By announcing 100 smart cities as part of its manifesto and then in the Union Budget, the NDA has staked its claim on the second big idea after its first - the Golden Quadrilateral (GQ). While the GQ project trotted along during the previous NDA regime, it broke into a canter during UPA 1, fell into a slumber by UPA 2, and was finally completed in 2012. Just as the need to connect commercially vibrant cities, which then led to connecting the hinterland through the PMGSY, was an idea with great payback as it fuelled trade, the smart cities project is supported by strong economic reasons.
Today, 70 per cent of our GDP comes from urban areas while the investment for urban development is only 0.70 per cent. Now, according to the McKinsey Global Institute (MGI) report, India´s urban population is projected to increase from 34 crore in 2008 to 59 crore in 2030. With already 53 cities having a population of over 1 million - slated to grow to 68 in 2030 - the need to plan and manage services to take care of a density of 12,000 people per sq km is daunting. Further, according to a High Powered Expert Committee (HPEC) report in 2012, the estimates for urban infrastructure in the eight core services of water supply, sewerage, solid waste management, storm water drains, urban roads, urban transport, street lighting and traffic support infrastructure amount to Rs 39.2 lakh crore over 20 years. In addition, the HPEC has estimated Rs 19.9 lakh crore towards operation and maintenance over the 20-year period.
With such a high demand on financial resources, planning needs to be brought centre-stage. Hence, the concept of smart cities encourages debate and thought with regard to the planning of future cities in India. With a mission of maximum efficiency of resources, technology becomes a natural partner. The most modern and wired smart city under construction, the $35-billion Songdo, being built on 1,500 acre, 64 km south of Seoul, is the largest private real-estate development in the world. Scheduled for completion in 2017, virtually Songdo´s all buildings will be LEED-certified, with computers and sensors placed in every building and along transportation networks to evaluate and adjust energy needs and consumption.
Although the Ministry of Urban Development is yet to give out details of the planned 100 smart cities, seven are being planned under the 1,483 km Delhi-Mumbai Industrial Corridor (DMIC). Some others like Naya Raipur, GIFT city, Kochi City and Palava are also moving in tandem. The sustainability of such planned smart cities is even more important and, therefore, the economic rationale behind the establishment should remain core to the development.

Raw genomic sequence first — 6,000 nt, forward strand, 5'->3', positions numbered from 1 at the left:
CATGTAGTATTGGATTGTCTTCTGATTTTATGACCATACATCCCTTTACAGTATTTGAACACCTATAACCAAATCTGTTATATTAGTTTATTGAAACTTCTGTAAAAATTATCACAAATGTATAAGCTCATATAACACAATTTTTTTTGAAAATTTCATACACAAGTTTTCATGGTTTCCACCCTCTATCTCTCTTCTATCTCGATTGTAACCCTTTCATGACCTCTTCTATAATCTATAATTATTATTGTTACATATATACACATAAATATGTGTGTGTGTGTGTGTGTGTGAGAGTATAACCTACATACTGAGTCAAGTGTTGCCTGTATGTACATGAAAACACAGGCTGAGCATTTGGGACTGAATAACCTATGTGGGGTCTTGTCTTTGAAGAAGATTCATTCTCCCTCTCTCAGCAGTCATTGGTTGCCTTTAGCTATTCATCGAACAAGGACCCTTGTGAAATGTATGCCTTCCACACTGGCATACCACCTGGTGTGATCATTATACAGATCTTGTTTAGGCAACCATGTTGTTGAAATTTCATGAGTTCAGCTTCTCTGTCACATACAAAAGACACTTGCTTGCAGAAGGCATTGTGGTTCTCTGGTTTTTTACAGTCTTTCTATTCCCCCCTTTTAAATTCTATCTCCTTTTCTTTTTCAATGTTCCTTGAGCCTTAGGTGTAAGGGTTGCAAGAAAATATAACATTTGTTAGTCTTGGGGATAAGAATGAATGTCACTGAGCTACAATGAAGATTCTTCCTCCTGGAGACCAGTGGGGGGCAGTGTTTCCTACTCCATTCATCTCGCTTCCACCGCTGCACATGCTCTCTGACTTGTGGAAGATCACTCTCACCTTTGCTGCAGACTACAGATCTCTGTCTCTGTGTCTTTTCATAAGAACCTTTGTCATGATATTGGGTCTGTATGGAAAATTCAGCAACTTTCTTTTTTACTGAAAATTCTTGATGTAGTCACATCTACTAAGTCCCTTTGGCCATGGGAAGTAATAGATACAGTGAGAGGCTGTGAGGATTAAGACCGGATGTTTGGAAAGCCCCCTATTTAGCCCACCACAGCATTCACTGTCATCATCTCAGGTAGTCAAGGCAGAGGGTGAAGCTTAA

Contracting companies have suffered a huge setback under UPA 2 as they have been choked of funds, either owing to disputes over contracts or delays in execution because of lack of government clearances. This has resulted in the valuation of these companies taking a beating. After the elections, the valuations have improved; however, performances have a long way to go. Jaiprakash Associates has decided to cut debt and been selling assets like cement and hydropower projects and some others like HCC, Gammon and IVRCL have taken the CDR route and restructured debt. The good news is that some companies have actually managed to enhance performance as our last cover story, ¨Top 16 Challengers¨, showed. This month, we bring you our much-awaited ¨Most Admired Companies¨ issue, which serves as a reflection of the faith in companies owing to their ability to offer growth because of their past track record. However, it remains to be seen which companies manage to retain the faith by implementing smart financial engineering and project execution.
Today, 70% of our GDP comes from urban areas while the investment for urban development is only 0.70%.¨Participate in www.SmartCitiesSummit.in and get a firsthand account of the opportunities.
Participate in www.SmartCitiesSummit.in and get a firsthand account of the opportunities.